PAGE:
much like the Essenes did. A little later, in Acts 5:1-1O, Anani and his wife
Sapphira lose their lives because they kept some money for themselves.
Apparently these early Christians were expected to turn over everything to the
trust of their church. What happened when they did this?
This promise made to lazy minded believers, who were suppose to be of one
mind, apparently backfired on the early church's leaders the first time they
tried to use it. Many of those who entered into this kind of community, which
sounds so much like a modern cult, must have been a problem for later the New
Testament authors added, in 2 Thessalonians 3:1O, "If anyone will not work,
let him not eat." Indeed, what kind of power could they have had over these
people if they could starve them to get work out of them? I suggest you read
these passages in context and see for yourself. The original biblical appeal
to laziness of mind must have drawn in quite a few converts who were lazy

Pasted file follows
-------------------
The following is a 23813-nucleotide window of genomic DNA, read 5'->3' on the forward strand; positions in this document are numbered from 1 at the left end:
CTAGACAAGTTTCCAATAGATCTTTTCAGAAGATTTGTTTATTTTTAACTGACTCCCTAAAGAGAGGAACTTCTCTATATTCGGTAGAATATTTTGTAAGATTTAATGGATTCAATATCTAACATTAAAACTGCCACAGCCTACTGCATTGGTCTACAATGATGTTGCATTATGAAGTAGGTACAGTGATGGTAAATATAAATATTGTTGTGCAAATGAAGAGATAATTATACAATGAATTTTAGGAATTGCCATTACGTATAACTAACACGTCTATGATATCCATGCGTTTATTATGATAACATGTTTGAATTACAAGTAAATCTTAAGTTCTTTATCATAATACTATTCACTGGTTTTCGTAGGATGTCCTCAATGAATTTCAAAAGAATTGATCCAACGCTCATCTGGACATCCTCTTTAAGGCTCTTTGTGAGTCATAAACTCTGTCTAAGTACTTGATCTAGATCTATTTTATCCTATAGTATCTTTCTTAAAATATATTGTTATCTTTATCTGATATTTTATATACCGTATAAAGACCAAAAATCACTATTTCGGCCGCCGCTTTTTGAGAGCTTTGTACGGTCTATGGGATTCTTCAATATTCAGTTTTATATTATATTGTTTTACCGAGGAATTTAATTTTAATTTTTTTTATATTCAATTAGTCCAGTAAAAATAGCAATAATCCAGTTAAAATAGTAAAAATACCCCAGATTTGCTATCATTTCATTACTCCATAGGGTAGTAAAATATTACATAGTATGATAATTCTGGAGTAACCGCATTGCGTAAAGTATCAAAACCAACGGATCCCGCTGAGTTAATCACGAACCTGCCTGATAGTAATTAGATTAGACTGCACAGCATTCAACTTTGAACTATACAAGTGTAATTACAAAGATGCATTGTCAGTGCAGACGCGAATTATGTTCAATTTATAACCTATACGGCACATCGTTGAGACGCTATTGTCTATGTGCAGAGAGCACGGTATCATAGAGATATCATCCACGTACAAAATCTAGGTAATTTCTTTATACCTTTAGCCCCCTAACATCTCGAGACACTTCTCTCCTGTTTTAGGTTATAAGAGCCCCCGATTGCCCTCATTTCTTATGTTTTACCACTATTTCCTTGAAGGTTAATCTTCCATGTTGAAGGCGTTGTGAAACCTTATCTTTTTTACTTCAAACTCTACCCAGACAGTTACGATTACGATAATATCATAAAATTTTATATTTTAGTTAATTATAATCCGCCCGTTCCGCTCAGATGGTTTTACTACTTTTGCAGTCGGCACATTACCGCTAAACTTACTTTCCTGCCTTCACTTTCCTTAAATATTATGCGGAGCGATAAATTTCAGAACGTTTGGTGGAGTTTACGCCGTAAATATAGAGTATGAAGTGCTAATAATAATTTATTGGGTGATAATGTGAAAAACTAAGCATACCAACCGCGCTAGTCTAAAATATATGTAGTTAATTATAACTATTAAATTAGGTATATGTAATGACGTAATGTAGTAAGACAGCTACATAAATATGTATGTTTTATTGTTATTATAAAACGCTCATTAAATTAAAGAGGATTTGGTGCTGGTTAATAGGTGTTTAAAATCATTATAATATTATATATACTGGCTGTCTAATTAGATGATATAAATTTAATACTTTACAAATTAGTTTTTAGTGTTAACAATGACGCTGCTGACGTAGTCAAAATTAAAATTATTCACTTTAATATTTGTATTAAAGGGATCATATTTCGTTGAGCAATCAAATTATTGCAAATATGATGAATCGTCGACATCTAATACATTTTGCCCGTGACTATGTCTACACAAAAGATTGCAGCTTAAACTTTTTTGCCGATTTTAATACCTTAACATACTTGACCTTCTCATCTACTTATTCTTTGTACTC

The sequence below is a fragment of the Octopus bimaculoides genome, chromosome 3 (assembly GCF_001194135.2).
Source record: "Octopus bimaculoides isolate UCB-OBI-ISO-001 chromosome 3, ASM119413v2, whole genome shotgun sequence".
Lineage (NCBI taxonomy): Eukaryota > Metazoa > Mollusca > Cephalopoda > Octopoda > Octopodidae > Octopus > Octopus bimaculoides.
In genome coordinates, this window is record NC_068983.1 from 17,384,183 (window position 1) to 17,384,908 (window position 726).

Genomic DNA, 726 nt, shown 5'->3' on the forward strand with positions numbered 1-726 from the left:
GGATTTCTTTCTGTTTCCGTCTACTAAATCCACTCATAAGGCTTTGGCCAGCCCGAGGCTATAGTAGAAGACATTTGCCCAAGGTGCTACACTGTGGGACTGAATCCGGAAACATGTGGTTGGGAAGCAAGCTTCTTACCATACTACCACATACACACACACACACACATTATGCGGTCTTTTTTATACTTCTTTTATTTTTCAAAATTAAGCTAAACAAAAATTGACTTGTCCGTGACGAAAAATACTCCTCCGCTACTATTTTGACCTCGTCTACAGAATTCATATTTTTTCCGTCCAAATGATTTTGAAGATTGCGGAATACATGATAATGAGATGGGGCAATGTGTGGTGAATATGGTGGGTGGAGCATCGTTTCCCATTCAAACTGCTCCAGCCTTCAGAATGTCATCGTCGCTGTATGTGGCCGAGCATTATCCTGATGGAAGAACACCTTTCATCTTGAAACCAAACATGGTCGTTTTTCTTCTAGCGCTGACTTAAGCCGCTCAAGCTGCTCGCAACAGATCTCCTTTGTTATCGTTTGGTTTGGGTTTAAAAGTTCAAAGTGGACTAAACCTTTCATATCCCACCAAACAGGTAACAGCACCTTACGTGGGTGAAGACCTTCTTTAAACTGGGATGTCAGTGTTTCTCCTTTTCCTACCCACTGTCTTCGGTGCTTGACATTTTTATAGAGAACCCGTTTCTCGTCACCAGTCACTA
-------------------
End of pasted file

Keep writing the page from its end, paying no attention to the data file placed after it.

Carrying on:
about everything else too, or else they just weren't of one mind as Paul
claimed, for they apparently had to starve them to get any work out of them.
If they could be starved, then how free were people in these communities? Had
they been lured into some kind of slavery? Work but don't think, for the cult
leaders, will think for you, be an example unto you, and tell you exactly what
God wants you to do. Today the church does not ask believers to sell all they
own and give it to the church, only the most obviously dangerous cults do that
now. Today the believer is more or less on his own, though in a mostly
Christian world, and it is only suggested that he tithe 1O% of his income to
The above essay, 'Hope is the Bait,' is intended, along with the other
essay, 'Fear is the Trap,' to be part of a larger work tentatively titled
'The Dark Secrets of Religious Psychotechnology.' My goal is to study the
psychological purposes and intentions of the Biblical authors in light of
the theory presented by Abelard Reuchlin and John Duran that claims the New
Testament is the work of Arrius Piso and his conspirators.